National Instructional Materials Accessibility Standards (NIMAS) – a technical standard used by publishers to produce source files to develop multiple specialized formats for students with print disabilities.
Using extensible markup language (XML), source files are prepared by separating the content from presentation structure of the original content and providing a means of presenting the content in a variety of ways and styles. For example, once a NIMAS file set has been produced for printed materials, the XML and image source files may be used to create Braille, large print, HTML versions, Digital Accessible Information System (DAISY) talking books using human voice or text-to-speech, audio files derived from text-to-speech transformations, and more.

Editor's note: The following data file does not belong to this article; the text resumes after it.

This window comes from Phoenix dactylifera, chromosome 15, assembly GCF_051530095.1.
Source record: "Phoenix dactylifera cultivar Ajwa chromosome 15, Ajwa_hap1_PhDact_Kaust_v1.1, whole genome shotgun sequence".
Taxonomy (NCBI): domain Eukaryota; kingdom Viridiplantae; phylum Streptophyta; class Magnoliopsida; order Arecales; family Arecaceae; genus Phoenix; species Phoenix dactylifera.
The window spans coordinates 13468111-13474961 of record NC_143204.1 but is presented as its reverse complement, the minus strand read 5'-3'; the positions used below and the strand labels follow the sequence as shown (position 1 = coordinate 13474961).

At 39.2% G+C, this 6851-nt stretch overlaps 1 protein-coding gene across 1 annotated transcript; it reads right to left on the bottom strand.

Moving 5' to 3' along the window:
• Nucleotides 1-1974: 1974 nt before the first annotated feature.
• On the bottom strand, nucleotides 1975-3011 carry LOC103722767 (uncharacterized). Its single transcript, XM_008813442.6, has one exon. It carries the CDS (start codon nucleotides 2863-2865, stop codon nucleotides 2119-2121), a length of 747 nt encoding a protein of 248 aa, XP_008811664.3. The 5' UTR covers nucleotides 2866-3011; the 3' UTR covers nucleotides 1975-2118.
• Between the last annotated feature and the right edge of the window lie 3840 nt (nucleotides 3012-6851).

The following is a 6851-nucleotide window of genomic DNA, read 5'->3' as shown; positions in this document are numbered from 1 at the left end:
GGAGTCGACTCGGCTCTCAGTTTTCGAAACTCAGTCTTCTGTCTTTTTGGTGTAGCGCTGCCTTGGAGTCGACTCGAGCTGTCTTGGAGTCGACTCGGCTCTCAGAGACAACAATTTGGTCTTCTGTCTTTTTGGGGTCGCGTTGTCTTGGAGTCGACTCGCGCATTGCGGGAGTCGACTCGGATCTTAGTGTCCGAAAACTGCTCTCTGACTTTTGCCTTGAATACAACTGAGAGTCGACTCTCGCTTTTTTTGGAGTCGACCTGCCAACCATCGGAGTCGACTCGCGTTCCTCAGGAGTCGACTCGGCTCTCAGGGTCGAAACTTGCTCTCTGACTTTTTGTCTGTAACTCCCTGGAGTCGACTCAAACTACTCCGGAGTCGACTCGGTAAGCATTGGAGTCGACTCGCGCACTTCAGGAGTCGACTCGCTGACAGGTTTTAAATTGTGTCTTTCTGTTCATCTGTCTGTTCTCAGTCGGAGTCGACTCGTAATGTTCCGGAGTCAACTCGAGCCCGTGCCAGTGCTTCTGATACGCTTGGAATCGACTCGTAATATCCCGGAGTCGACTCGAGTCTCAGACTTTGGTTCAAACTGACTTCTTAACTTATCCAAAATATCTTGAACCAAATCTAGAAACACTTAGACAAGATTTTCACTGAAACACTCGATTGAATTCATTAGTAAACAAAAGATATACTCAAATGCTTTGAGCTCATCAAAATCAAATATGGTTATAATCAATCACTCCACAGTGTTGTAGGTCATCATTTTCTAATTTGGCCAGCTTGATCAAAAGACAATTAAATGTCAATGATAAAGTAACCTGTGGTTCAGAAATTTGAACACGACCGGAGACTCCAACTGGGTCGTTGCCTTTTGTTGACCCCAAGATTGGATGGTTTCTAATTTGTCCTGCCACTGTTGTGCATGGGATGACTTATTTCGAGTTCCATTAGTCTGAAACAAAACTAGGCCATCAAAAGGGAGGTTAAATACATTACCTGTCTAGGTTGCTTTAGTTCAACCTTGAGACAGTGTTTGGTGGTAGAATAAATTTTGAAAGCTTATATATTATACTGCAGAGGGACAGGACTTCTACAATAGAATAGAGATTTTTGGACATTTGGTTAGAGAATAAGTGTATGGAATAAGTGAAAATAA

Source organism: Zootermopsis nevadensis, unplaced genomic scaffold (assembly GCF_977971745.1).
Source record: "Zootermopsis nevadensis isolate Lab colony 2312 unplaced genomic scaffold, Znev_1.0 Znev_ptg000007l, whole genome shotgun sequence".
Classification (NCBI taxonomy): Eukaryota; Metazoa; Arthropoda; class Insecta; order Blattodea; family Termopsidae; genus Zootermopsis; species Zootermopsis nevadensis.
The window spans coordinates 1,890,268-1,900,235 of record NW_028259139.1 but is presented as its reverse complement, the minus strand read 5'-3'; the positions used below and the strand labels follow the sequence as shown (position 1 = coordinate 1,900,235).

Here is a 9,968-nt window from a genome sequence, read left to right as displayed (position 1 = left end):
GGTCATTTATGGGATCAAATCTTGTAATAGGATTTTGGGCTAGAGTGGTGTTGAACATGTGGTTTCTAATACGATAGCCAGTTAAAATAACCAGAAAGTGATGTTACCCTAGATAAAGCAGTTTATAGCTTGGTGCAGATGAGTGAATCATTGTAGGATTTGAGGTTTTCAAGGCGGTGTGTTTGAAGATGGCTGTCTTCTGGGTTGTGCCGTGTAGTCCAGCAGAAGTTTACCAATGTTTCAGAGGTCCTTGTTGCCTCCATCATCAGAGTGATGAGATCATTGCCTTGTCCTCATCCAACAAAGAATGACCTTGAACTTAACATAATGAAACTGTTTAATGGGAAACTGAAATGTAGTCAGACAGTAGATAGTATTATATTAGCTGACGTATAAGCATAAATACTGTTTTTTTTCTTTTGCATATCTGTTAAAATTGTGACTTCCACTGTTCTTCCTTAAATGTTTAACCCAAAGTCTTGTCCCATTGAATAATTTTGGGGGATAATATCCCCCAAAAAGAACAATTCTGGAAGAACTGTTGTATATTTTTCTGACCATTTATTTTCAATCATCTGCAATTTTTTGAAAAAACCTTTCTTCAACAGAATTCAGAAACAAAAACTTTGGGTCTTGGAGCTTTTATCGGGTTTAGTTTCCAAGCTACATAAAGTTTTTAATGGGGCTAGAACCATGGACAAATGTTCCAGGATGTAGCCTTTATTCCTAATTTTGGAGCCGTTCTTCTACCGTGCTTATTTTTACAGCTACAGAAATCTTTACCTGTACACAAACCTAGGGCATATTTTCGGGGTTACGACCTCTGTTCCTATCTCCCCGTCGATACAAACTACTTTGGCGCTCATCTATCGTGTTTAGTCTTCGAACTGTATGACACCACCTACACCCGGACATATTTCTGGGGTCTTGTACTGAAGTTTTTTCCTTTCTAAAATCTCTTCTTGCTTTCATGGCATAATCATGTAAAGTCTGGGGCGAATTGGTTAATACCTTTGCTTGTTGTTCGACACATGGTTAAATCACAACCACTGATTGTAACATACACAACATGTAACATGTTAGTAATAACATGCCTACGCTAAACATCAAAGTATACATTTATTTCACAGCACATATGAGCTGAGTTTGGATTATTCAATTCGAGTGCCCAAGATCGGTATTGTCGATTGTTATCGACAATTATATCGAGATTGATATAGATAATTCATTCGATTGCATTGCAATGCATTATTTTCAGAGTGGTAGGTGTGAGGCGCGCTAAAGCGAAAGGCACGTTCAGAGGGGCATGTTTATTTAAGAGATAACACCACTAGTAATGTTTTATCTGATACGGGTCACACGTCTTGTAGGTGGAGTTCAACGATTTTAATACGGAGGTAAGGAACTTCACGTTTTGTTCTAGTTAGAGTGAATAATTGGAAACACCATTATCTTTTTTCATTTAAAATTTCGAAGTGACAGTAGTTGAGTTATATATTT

Most elementary and secondary educational publishers do not own all of the electronic rights to their textbooks and related core print materials. A copyright exemption allows them to deliver the electronic content of a textbook and the related core print materials to the National Instructional Materials Access Center (NIMAC), a national repository which began operations on 12/3/06, as long as the publishers possess the print rights.
National Instructional Materials Access Center (NIMAC) – a central repository for NIMAS files.
Using an automated system, publishers can deposit NIMAS files within the repository where they will be checked for validity and cataloged into a web-based database. Authorized users can search the NIMAC database and directly download files necessary to convert instructional materials for students who have qualifying disabilities.
Virginia participates in the NIMAC and partners with organizations selected by VDOE to assist in converting educational materials into alternate formats. These partners include AIM-VA at George Mason University, Virginia Department for the Blind and Vision Impaired, Recordings for the Blind and Dyslexic, Bookshare.com and Virginia Correctional Enterprises.